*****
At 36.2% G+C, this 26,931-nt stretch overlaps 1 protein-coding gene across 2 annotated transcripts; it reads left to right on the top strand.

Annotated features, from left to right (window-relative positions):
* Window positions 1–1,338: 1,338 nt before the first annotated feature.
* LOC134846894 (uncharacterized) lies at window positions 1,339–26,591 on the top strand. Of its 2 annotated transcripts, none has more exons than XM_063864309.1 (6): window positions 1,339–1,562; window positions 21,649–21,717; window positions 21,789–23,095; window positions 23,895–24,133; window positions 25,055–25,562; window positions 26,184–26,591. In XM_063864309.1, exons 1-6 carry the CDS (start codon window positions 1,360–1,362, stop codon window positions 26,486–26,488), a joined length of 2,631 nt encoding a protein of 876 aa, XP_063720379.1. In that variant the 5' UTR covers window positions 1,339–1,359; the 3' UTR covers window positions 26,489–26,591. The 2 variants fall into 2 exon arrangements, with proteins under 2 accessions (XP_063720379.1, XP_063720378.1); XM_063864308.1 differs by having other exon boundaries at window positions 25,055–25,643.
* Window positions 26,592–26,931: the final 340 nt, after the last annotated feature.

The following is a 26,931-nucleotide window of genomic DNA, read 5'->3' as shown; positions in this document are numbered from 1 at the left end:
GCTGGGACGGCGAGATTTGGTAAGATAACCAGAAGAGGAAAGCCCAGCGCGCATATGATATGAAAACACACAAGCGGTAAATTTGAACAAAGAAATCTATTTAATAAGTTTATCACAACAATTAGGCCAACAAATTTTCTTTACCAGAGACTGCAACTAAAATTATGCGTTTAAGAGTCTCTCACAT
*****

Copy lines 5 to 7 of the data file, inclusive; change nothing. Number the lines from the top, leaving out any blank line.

* Window positions 26,592–26,931: the final 340 nt, after the last annotated feature.

The following is a 26,931-nucleotide window of genomic DNA, read 5'->3' as shown; positions in this document are numbered from 1 at the left end:
GCTGGGACGGCGAGATTTGGTAAGATAACCAGAAGAGGAAAGCCCAGCGCGCATATGATATGAAAACACACAAGCGGTAAATTTGAACAAAGAAATCTATTTAATAAGTTTATCACAACAATTAGGCCAACAAATTTTCTTTACCAGAGACTGCAACTAAAATTATGCGTTTAAGAGTCTCTCACAT